France: School children and protesters victims of excessive force by police

Amnesty fears for safety of demonstrators at tomorrow’s protests

More than 1,400 people injured during recent ‘gilets jaunes’ demonstrations

Rubber bullets, tear gas and sting-ball grenades used against largely peaceful protesters

 ‘I heard a rubber bullet and I saw a student collapse. His cheek was burst open… He was just talking to friends’ – Paris teacher, Mathieu Barraquier

Amnesty International is calling on the French authorities to avoid excessive use of force and exercise restraint when policing the gilets jaunes protests in Paris tomorrow.

On 17 November, anti-government demonstrations broke out across France. Since then, 1,407 protesters and 717 police officers, gendarmes and firefighters have been injured. Rubber bullets, tear gas and sting-ball grenades have been used by police forces against largely peaceful protesters. The French government has condemned acts of violence by protesters, yet so far have failed to express concern over the excessive use of force by the police. 

Rym Khadhraoui, Amnesty International’s West Europe Researcher, said:

“As the clouds of tear gas lift, a clearer picture has emerged which shows police have used excessive force against largely peaceful protesters, journalists and even children.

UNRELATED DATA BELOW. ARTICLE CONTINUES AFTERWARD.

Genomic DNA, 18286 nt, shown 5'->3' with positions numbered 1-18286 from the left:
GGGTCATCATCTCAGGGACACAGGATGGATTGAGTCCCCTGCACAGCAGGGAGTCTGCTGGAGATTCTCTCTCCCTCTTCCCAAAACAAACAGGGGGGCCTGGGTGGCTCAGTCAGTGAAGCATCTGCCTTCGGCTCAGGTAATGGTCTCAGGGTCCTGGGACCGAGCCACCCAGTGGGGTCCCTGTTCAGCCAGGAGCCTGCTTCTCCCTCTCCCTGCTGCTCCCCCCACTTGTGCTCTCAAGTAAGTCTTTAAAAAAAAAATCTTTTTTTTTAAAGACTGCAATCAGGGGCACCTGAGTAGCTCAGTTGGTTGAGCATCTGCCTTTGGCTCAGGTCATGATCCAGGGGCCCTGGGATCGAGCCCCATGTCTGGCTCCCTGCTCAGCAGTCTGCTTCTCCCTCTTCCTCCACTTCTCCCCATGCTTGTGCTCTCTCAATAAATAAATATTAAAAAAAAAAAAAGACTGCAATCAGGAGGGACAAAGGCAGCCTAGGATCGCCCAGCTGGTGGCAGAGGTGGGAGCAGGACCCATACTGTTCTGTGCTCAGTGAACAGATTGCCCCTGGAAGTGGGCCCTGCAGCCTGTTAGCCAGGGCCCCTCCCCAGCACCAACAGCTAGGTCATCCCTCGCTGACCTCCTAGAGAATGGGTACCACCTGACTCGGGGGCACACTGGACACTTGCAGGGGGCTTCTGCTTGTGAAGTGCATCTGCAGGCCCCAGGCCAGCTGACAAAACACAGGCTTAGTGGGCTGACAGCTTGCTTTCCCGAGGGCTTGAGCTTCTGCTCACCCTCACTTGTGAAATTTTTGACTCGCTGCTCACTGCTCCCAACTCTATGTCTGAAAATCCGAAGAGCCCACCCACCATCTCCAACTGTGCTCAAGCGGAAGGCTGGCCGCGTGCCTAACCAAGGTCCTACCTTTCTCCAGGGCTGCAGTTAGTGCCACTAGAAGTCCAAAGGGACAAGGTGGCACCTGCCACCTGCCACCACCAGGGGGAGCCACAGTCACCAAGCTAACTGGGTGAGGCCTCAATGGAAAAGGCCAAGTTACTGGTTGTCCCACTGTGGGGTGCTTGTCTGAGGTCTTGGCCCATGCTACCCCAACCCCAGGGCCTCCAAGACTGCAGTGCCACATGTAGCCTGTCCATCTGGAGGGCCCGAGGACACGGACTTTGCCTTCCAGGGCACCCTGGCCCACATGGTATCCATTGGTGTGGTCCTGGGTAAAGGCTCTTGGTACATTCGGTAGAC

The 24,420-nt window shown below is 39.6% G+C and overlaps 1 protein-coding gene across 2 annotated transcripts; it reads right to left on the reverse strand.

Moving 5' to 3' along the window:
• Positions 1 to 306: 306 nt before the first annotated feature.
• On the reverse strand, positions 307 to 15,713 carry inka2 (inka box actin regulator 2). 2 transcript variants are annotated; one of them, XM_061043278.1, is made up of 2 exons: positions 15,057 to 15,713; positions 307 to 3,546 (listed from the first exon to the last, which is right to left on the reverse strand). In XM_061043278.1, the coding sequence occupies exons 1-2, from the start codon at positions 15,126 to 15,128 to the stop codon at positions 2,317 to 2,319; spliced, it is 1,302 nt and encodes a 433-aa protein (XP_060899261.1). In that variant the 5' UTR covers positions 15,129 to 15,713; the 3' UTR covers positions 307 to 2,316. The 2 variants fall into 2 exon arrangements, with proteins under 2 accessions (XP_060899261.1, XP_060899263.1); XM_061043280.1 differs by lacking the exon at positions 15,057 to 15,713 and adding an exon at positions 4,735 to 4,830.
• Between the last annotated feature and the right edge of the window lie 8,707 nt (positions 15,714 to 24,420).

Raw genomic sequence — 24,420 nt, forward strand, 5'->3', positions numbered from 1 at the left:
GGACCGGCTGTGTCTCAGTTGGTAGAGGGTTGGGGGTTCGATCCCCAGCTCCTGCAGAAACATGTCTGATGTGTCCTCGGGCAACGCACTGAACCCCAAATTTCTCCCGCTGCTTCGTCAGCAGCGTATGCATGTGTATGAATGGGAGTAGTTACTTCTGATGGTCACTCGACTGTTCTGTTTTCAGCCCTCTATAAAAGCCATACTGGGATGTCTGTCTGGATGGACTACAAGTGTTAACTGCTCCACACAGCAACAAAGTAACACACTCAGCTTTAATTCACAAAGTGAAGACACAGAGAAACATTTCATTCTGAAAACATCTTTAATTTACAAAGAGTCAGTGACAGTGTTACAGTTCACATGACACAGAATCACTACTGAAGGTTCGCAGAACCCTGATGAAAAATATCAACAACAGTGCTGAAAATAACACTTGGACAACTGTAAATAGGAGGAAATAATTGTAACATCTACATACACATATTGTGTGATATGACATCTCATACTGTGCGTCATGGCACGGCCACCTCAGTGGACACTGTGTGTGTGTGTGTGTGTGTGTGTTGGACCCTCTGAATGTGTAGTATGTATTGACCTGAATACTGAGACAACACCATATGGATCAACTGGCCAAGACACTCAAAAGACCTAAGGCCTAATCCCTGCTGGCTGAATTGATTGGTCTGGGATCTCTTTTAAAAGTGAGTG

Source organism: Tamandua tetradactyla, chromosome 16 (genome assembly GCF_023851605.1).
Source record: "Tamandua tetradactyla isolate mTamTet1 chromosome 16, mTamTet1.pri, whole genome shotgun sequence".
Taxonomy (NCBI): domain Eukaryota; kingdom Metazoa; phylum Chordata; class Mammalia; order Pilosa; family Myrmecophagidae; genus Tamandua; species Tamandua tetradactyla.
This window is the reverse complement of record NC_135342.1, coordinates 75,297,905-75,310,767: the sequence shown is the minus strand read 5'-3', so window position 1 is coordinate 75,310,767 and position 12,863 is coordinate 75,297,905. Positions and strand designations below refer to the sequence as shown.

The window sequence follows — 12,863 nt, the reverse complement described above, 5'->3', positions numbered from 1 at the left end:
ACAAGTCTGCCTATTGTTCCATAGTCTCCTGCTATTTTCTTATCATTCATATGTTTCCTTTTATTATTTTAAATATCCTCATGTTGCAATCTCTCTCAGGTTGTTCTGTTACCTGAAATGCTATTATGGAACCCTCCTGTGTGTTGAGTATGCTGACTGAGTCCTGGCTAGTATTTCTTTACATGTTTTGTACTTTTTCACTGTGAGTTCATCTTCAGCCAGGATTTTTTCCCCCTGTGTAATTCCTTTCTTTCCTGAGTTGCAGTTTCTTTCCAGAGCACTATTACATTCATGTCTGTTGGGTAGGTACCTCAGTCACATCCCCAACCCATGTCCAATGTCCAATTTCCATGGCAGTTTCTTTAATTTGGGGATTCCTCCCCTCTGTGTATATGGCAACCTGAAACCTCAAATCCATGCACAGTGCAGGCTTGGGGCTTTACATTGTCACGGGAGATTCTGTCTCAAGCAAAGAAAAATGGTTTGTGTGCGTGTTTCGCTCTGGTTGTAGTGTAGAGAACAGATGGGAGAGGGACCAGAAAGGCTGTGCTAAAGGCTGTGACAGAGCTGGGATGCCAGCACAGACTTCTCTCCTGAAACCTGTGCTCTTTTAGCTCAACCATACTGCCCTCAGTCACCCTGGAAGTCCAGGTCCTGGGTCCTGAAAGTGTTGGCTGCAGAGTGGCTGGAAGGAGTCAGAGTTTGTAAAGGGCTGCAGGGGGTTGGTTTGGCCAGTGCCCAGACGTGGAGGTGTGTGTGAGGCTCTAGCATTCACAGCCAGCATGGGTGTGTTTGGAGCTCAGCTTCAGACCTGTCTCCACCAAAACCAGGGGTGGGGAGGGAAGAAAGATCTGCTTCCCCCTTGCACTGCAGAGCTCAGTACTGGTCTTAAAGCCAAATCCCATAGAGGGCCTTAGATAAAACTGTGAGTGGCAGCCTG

“Whilst policing demonstrations is a difficult task, and some protesters have committed unlawful and violent acts, it is essential that both French law and international human rights law is respected.

“Police have a duty to maintain public order, and in doing so they may use force only when strictly necessary. If the use of force is unavoidable, it must be done with restraint.

“As thousands of people prepare to take to the streets tomorrow, the authorities must guarantee the safety and security of everyone and ensure that people can exercise their right to demonstrate peacefully. They should take lawful and proportionate measures to protect life and public order and must avoid excessive use of force.

“The wearing of equipment to protect against tear gas, rubber bullets or sting-ball grenades does not amount to intention to commit violence, and those prosecuted simply on these grounds must be released.”

Excessive use of force against school children

On 3 December, high school students from across France began their own demonstrations, against reforms to the baccalaureate and university admission procedures. In just a week more than 200 high schools across France were blocked off by students.

Mathieu Barraquier, a teacher from Paris, described escalating tensions after a tree was set on fire outside the Simone de Beauvoir high school: “I heard a rubber bullet and I saw a student collapse. I ran to him and as he turned his head, I saw that his cheek was burst open like a split pomegranate. He had not been throwing stones. He had just been talking with his friends.” The boy was hospitalised for two days.

On 6 December, there were clashes between police and students of Saint-Exupery high school in Paris. 163 children, some as young as 13, were arrested, and footage of dozens of high school students forced to kneel with their hands either behind their heads or handcuffed behind their backs went viral.